Films can at times be intensely enjoyable without actually being good. This is the case for “The Well Digger’s Daughter,” a lushly simple story of love and pride set in the pre-World War II French countryside. The film excels in its bucolic cinematography and classic tale of broken hearts, but this simplicity is far too one-dimensional and archetypal to provide any real merit.

The Well Digger’s Daughter

At the Michigan
Kino Lorber


Daniel Auteuil (“The Lookout”) directs and stars as Pascal Amoretti, an uneducated well digger who thrives on his pride for his eldest daughter and his antiquated sense of honor. Widowed years before and left to raise six daughters by himself, the resolutely masculine Pascal relies heavily on Patricia (Astrid Bergès-Frisbey, “The Pirates of the Caribbean: On Stranger Tides”), his ingenuously sweet 18-year-old daughter, to handle the “womenfolk” duties.

Of course, according to standard, Patricia is the beauty of the county, a fact that does not go unnoticed by Pascal or Jacques, the debonair and devilish rich boy (Nicolas Duvauchelle, “Polisse”). Jacques gets Patricia pregnant (gasp!) and then is abruptly sent off the war. The loving farewell note he entrusts his arrogant mother to give to Patricia is cruelly burned, a lá “The Notebook.”

The film falters here, as these promising characters in this beautifully transparent setting never fully form and quickly delineate into stereotypes. Patricia is the guileless, naïve ingénue, Jacques is her slimy and equivocating baby daddy, Pasqual is the loving but unyielding father who can’t forgive his daughter. This story has been done before, and despite its surface charms, falls flat.

Many complex issues are touched on, but never analyzed at a deeper level. Director Auteuil scratches at the striking class differences between Jacques’s pretentious “town” family and the Amoretti’s simple hardworking ways, but never strengthens the line beyond rich vs. poor, monocle-wearing rich guy vs. dirt-spattered working man.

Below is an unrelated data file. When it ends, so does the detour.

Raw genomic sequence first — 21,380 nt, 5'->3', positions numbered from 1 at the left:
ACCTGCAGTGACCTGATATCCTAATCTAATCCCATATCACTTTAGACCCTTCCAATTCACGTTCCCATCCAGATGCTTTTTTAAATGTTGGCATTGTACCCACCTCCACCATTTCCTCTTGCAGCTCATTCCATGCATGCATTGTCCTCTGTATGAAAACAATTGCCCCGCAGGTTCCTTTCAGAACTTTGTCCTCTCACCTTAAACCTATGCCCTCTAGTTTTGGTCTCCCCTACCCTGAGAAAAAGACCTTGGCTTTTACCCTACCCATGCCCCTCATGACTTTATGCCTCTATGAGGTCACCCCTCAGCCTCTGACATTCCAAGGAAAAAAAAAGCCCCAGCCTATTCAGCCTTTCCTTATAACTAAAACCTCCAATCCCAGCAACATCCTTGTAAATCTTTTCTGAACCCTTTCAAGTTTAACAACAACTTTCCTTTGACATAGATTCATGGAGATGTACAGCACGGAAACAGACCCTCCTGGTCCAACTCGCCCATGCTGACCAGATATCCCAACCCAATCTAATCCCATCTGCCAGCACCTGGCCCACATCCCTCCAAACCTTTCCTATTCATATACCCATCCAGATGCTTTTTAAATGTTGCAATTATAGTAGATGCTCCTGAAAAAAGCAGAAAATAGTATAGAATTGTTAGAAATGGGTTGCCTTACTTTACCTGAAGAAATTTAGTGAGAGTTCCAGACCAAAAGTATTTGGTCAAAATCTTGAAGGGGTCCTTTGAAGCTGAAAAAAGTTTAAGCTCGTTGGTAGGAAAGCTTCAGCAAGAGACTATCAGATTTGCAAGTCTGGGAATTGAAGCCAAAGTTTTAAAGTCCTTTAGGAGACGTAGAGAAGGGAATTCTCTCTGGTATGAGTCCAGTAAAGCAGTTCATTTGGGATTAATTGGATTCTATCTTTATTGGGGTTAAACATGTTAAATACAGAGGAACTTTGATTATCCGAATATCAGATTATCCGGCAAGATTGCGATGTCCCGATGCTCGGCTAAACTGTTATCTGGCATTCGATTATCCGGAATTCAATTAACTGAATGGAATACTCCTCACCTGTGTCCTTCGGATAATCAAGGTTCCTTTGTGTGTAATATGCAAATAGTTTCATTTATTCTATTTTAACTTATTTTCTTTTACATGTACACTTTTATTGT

Similarly, Patricia is heavily ostracized, in particular by her own father, for bearing a bastard child, while Jacques remains free and clear with no responsibility. Sadly, Auteuil does not allow us to enter her head and understand the deep pain and loneliness she must feel. Instead the film sinks into melodrama, pinning Patricia as the love-addled sobbing young mother and Pascal as her blustering and corpulent master.

The best parts of this film are the few subdued moments, when the characters are allowed simply to be, and not to take on a grandiose paradigm. When Pascal and Patricia stand in their simple kitchen, and she tells him in a few agonizing words of her condition, there is an honest understanding between them that eloquently rises above the melodrama. In these lucid scenes, the sweeping yet placid beauty of the Provence landscape is most evident and the Amorettis seem most at peace in their quiescent world. More than anything else Pascal is a man of great pride, and in these scenes it’s apparent why — he’s an uncomplicated man who’s unburdened with great intelligence, but he reigns over his small pastoral world with equal honor and love.

Unfortunately, these moments are easily lost in the loud and unnecessary plot traps that become gradually larger and less relatable as the film progresses. This story is rarely ambiguous or subtle, so every action is either inconsequential or grand and life altering.

The love story loses its intimacy, Pascal abruptly contradicts the very edicts he stood by so strongly at the beginning of the film, and Patricia never seems to gain wisdom despite her great trials. Though there is much beauty to be found in the decisive simplicity of the film, in the end it only becomes redundant. “The Well Digger’s Daughter” had the potential to be a nuanced, crystalizing film, but instead it falls trap to the archetypal stories of love and loss that we’ve grown bored of.

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